The first couple of months of my first English class at U-M were fairly relaxed and stress free. I indulged in many great books, discussing the meaning of words and finding hidden passages in text. My professor had a reputation on campus as being very eccentric and extremely hard when it came to grading. In preparation for our first exam, he gave us an outline and hinted that the exam would include essays and fill-in-the-blank questions.
I went to the library every day to study, trying to anticipate the questions he might ask. That morning, I woke up early, packed up my notes, went down to the cafeteria to grab breakfast, and headed out to Angell Hall. The hallways were crowded and seemed to radiate a nervous energy. Kids were sitting on the floor doing the best they could to cram in the last morsel of text. As I approached the lecture hall, a sudden fit of panic seized me. I became lightheaded, and my palms were sweaty.
As I entered, I briefly stopped by the teaching assistants to pick up my blue book and then proceeded down the long aisle to take my usual seat in the third row on the aisle (because I sometimes experienced fits of claustrophobia). The professor entered. Dressed in a tweed coat, brown Dockers, and penny loafers, he carried a battered briefcase and looked really happy. In fact, that was the first time I had seen him crack a smile.
Silence filled the room, and everyone watched as the professor pulled out the exam sheet from his briefcase. The teaching assistants started counting out the exams as if they were counting bars of gold and then passed them down the rows. My heart skipped a beat as questions raced through my mind. Did I study enough? Did I study the right things? Did I even read the right books? I was getting carried away with self-doubt. The professor asked the class to continue to keep the exam face down until all the exams had been distributed. He then told everyone to write his or her Social Security number on the back of the exam, turn it over, and begin.
As I turned over the exam, I saw only three black words written on the stark white page. “What is courage?” I thought to myself, “Is this it? Is this the whole exam?” I looked around the room, and all of my classmates had the same puzzled look on their faces. The professor then spoke up. “To answer your silent questions, yes, that question is the whole exam, and it counts for 50% of your grade. So get to work.”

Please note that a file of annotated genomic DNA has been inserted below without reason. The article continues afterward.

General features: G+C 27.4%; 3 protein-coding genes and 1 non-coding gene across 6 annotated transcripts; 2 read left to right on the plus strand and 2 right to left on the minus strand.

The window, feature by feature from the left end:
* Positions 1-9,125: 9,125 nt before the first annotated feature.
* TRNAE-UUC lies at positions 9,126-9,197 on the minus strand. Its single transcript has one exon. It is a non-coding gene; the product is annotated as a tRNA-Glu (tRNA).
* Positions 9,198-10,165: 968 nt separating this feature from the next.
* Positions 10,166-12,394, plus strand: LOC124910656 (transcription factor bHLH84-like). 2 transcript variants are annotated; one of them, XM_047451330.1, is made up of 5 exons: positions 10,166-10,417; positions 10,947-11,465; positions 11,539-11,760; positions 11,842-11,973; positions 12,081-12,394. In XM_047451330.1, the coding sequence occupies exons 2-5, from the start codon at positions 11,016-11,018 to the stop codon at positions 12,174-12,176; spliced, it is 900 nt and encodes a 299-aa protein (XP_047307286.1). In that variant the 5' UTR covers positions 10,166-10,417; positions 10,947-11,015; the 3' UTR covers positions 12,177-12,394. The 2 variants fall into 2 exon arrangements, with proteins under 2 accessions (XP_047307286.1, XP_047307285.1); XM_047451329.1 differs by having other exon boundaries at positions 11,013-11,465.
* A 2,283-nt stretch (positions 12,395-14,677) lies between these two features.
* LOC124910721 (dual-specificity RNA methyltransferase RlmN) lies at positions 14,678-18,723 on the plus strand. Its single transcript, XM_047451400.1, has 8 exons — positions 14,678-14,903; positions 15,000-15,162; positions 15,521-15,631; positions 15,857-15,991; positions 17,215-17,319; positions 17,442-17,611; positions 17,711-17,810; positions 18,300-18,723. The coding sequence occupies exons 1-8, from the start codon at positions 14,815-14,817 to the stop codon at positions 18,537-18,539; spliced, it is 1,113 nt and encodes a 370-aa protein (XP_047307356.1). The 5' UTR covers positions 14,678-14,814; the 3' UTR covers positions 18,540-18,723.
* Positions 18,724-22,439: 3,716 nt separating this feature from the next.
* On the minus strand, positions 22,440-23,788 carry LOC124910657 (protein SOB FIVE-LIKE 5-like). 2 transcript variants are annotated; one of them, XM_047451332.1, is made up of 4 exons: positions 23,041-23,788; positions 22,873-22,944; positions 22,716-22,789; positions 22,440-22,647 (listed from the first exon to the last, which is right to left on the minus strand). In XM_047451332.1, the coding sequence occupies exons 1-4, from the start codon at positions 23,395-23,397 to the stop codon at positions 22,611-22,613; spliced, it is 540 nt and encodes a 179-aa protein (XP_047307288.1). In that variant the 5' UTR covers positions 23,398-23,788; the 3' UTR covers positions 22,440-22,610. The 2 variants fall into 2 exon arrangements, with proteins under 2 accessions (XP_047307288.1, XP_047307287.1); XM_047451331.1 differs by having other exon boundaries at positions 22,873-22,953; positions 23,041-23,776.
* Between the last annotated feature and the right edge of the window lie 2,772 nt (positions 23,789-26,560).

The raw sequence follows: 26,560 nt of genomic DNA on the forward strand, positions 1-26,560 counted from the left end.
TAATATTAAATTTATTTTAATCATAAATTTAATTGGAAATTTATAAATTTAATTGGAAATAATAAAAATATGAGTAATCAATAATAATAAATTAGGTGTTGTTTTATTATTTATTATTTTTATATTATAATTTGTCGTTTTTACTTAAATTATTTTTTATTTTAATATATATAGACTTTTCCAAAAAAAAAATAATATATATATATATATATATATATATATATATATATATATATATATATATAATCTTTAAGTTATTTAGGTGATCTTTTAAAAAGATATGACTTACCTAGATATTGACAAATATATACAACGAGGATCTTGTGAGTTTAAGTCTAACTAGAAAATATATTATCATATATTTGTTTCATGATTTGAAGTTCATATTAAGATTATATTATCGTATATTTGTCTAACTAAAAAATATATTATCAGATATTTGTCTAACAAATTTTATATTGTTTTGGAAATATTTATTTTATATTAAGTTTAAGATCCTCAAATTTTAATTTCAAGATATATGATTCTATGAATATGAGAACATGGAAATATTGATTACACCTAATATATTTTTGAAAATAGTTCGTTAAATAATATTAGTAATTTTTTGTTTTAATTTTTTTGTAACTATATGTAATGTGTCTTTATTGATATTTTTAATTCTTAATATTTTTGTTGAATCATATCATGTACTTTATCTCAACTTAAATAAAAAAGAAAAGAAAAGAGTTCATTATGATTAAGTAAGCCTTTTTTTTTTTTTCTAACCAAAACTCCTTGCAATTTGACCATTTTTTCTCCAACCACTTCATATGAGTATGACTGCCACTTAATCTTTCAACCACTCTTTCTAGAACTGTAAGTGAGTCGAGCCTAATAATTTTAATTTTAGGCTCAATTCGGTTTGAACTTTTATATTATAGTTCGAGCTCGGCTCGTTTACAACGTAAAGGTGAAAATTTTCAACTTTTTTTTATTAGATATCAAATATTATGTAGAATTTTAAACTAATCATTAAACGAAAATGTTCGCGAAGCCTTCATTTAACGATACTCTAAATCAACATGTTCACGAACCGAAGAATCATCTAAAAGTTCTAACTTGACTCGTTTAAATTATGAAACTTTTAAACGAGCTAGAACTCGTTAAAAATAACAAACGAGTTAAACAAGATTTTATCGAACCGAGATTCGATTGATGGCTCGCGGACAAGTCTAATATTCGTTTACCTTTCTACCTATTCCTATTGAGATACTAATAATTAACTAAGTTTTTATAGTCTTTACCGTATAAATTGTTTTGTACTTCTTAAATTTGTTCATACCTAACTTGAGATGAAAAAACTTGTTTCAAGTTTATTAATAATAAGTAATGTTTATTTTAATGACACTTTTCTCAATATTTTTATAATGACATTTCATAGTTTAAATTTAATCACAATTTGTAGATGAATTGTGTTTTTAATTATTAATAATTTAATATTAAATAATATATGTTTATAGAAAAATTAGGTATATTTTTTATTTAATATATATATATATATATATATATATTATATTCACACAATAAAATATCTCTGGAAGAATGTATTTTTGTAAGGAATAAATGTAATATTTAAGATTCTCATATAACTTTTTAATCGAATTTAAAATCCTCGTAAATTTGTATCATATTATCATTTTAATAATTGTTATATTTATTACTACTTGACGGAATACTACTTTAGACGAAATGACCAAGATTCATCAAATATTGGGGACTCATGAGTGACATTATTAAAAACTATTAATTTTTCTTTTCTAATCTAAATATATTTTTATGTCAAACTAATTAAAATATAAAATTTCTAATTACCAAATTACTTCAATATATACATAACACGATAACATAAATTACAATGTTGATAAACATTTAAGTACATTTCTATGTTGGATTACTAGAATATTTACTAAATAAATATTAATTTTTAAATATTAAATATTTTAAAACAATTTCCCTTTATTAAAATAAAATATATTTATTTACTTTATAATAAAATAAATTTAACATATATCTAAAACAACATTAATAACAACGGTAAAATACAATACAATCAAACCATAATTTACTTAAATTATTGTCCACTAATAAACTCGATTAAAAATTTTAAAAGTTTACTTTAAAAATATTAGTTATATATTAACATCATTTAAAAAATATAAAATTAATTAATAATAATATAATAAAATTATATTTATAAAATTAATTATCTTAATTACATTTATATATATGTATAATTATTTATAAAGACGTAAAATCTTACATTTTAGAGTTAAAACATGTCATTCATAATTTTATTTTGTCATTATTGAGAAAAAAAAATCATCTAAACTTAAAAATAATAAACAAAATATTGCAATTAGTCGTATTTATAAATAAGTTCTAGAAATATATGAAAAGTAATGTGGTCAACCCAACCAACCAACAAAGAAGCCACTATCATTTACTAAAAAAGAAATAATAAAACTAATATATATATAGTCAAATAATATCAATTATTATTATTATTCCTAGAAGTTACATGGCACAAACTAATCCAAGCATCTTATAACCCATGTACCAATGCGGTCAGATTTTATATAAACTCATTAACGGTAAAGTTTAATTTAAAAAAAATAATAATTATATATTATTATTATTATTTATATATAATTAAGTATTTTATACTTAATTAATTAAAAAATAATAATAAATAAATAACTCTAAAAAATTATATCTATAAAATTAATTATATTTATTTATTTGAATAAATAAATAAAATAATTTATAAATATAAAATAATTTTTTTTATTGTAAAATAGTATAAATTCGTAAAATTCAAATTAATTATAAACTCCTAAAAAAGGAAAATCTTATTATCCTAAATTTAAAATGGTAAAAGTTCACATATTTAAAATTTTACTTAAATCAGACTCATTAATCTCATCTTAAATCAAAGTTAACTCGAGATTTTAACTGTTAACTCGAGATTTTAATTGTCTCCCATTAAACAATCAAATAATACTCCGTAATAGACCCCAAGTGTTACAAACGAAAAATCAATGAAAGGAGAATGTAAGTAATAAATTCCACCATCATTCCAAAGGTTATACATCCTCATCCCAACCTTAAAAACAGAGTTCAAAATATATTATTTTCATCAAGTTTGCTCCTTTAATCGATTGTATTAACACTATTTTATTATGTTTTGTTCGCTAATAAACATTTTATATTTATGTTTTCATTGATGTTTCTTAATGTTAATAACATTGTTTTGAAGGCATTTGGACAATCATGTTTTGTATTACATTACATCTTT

I sat there in my hard chair and collected my thoughts. I then took my pen and wrote, “This is courage.”
I shut my blue book, packed up my book bag, and slowly walked to the professor and handed him my exam. He huffed, noting that I was finished fast and telling me to place the exam on the corner of his desk. As I walked out of the auditorium I thought to myself, “What in the world did I just do? Did I completely lose my mind for a brief moment? Should I go back to my dorm room and begin to pack and make that phone call to my parents to inform them that I will be flunking a class my first year?”
Needless to say, I had many sleepless nights until our exams were returned a week later via a cardboard box outside the professor’s office. As I reached for mine, my hands were shaking and I held my breath as I opened it to the first page, where I found this note from my professor: “That took guts, kid. A+”
Darcell Brown, ’99, is a crafty gal, creating fiber art in the form of wool hooked rugs and fun crochet projects. Currently, she brings stories to life as a freelance writer for the Oakland Press. She is a mother to Cooper, who just turned 8; a wife to Dave; and a fur mama to her dog, Teddy, who she is sure comes from circus dog parents.